‘Dangerous’ Dorms Await Athletes In Delhi

Athletes from England are set to fly out to India for the Commonwealth Games – despite the team’s chief describing some of the accommodation as “dangerous”. Craig Hunter stated in Delhi, that organizers  have not taken enough action to resolve the problems – with just 11 days until the opening ceremony. Earlier, Team England chairman Sir Andrew Foster said athletes remained “intent on going”, but conceded some may still opt to pull out of the tournament unilaterally. The first 22 squad members, from lawn bowls and men’s hockey, will fly to India on Thursday evening.
Sir Andrew insisted “all options remain open” and reassurance from organisers was still needed. Speaking from Delhi, Mr Hunter told Sky News the accommodation for England’s athletes was “in the best shape of the teams here” – but he had concerns for other competitors.

“We looked in some towers today… There is no plaster on the walls, they are deep in water and extremely uninhabitable and quite dangerous in many respects. “We still have a window of opportunity, but early next week it’s crunch time. “We have to have accommodation available for our athletes so they can prepare for a major sporting event. “They have been planning for this for a long time and need to be assured that there is a safe and secure environment.” A statement from Commonwealth Games England said “urgent action will be taken to address the significant operational issues which exist”. The competition was thrown into more chaos after several ceiling panels fell in at the weightlifting arena – a day after a bridge collapsed. Following the latest calamity, Scotland said it was delaying sending its athletes to Delhi over health and safety fears. Wales gave organisers a deadline of Wednesday evening to confirm whether the venues are fit for purpose and the team is expected to make a decision in the next 24 hours. And Mike Fennell – the Games’ federation chief – announced he was travelling to the Indian capital for emergency talks. But speaking on Jeff Randall Live, Sir Thomas Harris of the UK India Business Council argued the damage to India’s reputation caused by the crisis will only be temporary. “It’s very embarrassing for the Indians… but I think this is not typical of India. There are plenty of examples in India of world-class investment projects going ahead.”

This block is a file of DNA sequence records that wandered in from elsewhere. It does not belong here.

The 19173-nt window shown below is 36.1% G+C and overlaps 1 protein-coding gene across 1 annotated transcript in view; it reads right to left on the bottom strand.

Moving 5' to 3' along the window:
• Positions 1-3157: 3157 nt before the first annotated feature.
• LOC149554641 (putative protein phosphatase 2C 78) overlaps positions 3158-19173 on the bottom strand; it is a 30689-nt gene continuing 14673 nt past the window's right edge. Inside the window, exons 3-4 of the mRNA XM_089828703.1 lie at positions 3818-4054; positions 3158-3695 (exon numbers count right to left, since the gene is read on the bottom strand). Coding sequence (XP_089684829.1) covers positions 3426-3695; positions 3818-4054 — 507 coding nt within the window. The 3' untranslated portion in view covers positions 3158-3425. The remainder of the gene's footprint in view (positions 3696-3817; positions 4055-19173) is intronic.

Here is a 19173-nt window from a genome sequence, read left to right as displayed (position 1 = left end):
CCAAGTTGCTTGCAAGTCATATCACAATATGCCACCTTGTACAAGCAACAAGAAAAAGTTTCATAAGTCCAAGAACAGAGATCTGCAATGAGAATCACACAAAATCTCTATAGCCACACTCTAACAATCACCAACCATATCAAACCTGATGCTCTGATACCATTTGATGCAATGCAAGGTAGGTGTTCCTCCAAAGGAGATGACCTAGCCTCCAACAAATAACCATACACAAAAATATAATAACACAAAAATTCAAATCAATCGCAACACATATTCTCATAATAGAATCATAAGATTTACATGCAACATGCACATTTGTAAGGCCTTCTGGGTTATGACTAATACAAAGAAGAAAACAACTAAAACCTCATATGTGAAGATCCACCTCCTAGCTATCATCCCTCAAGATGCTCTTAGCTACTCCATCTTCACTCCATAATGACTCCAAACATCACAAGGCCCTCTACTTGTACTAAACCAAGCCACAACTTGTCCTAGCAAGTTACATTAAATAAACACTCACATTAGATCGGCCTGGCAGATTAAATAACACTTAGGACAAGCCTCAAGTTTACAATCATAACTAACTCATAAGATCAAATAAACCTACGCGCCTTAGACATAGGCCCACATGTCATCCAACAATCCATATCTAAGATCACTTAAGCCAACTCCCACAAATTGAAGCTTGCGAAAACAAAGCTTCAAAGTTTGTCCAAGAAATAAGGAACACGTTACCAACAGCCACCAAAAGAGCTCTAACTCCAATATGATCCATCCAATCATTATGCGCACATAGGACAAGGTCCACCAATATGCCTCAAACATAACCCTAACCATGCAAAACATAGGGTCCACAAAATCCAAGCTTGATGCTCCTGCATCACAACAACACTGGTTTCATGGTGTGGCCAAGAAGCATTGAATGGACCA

A further embarrassment for organisers came when a false ceiling collapsed on Tuesday at the stadium’s 2,500-capacity weighlifting arena. No one was injured. The shooting of two foreign visitors by suspected militants combined with a dengue fever epidemic, heavy monsoon rains, delayed construction and traffic chaos have added to fears. Some of the world’s top athletes have already pulled out amid widespread anger over India’s last-minute preparations for the Games. Buildings are unfinished, two structures have now collapsed at the main stadium and the athlete’s village is said to be filthy. On Monday, 27 people were injured – five critically – when a footbridge linking a parking area with the Jawaharlal Nehru stadium collapsed. Michael Cavanagh, chairman of Commonwealth Games Scotland, told Sky News he had decided to delay sending his team because Indian officials “hadn’t done enough to make the athletes’ village safe”. He said he had spoken to the chiefs of other countries taking part and they all had the same concerns. But he added: “We’re doing everything in our power to make sure Scotland goes to the Games.” Around 8,000 athletes from Britain and its former colonies are due to take part in the competition.
Triple-jumper Phillips Idowu pulled out citing “safety concerns”, as has Australia’s discus world champion Dani Samuels – and more top stars are expected to follow. Samuels said: “I believe there are too many potential hazards to my health and life.” The Australian government has said it is confident India can sort out the problems in time – but admits there are concerns about the safety of its athletes. India has had seven years to prepare for the competition. “Fingers crossed, India may pull off a miracle,” said Boria Majumdar, a sports historian who wrote the book Sellotape Legacy: Delhi and the Commonwealth Games – Skynews